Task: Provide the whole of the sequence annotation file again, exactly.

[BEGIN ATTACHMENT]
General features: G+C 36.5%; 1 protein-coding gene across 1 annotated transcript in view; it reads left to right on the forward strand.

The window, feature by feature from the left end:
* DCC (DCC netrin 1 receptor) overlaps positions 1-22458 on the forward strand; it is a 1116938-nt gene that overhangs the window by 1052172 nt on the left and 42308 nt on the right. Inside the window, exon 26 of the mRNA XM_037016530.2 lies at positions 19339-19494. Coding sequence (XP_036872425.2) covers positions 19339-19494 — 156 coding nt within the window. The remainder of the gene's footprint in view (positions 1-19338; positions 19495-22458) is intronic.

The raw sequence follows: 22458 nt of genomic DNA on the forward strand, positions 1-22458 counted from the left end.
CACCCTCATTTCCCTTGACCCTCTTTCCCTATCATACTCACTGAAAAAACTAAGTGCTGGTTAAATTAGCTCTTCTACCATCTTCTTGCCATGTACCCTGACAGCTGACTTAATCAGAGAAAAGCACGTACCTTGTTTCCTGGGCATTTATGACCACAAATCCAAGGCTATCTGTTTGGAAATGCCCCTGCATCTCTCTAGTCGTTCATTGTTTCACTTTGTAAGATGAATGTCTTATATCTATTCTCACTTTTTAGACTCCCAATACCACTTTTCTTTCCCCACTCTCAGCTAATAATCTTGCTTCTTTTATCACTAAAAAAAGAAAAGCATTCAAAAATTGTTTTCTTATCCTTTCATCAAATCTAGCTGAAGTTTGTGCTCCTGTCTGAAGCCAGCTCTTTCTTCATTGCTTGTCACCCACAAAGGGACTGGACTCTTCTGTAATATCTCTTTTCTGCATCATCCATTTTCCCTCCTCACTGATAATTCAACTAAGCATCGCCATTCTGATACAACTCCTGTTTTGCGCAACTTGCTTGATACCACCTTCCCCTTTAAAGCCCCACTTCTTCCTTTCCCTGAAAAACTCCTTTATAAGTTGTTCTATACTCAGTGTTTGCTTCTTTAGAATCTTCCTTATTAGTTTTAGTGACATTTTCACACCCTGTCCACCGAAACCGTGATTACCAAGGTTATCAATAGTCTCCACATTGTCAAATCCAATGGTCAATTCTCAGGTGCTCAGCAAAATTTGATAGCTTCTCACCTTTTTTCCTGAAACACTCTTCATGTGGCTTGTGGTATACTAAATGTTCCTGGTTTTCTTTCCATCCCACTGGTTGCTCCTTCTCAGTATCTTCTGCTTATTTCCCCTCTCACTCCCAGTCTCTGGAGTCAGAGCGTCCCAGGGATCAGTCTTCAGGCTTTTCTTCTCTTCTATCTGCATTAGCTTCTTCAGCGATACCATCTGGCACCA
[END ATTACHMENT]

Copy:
General features: G+C 36.5%; 1 protein-coding gene across 1 annotated transcript in view; it reads left to right on the forward strand.

The window, feature by feature from the left end:
* DCC (DCC netrin 1 receptor) overlaps positions 1-22458 on the forward strand; it is a 1116938-nt gene that overhangs the window by 1052172 nt on the left and 42308 nt on the right. Inside the window, exon 26 of the mRNA XM_037016530.2 lies at positions 19339-19494. Coding sequence (XP_036872425.2) covers positions 19339-19494 — 156 coding nt within the window. The remainder of the gene's footprint in view (positions 1-19338; positions 19495-22458) is intronic.

The raw sequence follows: 22458 nt of genomic DNA on the forward strand, positions 1-22458 counted from the left end.
CACCCTCATTTCCCTTGACCCTCTTTCCCTATCATACTCACTGAAAAAACTAAGTGCTGGTTAAATTAGCTCTTCTACCATCTTCTTGCCATGTACCCTGACAGCTGACTTAATCAGAGAAAAGCACGTACCTTGTTTCCTGGGCATTTATGACCACAAATCCAAGGCTATCTGTTTGGAAATGCCCCTGCATCTCTCTAGTCGTTCATTGTTTCACTTTGTAAGATGAATGTCTTATATCTATTCTCACTTTTTAGACTCCCAATACCACTTTTCTTTCCCCACTCTCAGCTAATAATCTTGCTTCTTTTATCACTAAAAAAAGAAAAGCATTCAAAAATTGTTTTCTTATCCTTTCATCAAATCTAGCTGAAGTTTGTGCTCCTGTCTGAAGCCAGCTCTTTCTTCATTGCTTGTCACCCACAAAGGGACTGGACTCTTCTGTAATATCTCTTTTCTGCATCATCCATTTTCCCTCCTCACTGATAATTCAACTAAGCATCGCCATTCTGATACAACTCCTGTTTTGCGCAACTTGCTTGATACCACCTTCCCCTTTAAAGCCCCACTTCTTCCTTTCCCTGAAAAACTCCTTTATAAGTTGTTCTATACTCAGTGTTTGCTTCTTTAGAATCTTCCTTATTAGTTTTAGTGACATTTTCACACCCTGTCCACCGAAACCGTGATTACCAAGGTTATCAATAGTCTCCACATTGTCAAATCCAATGGTCAATTCTCAGGTGCTCAGCAAAATTTGATAGCTTCTCACCTTTTTTCCTGAAACACTCTTCATGTGGCTTGTGGTATACTAAATGTTCCTGGTTTTCTTTCCATCCCACTGGTTGCTCCTTCTCAGTATCTTCTGCTTATTTCCCCTCTCACTCCCAGTCTCTGGAGTCAGAGCGTCCCAGGGATCAGTCTTCAGGCTTTTCTTCTCTTCTATCTGCATTAGCTTCTTCAGCGATACCATCTGGCACCA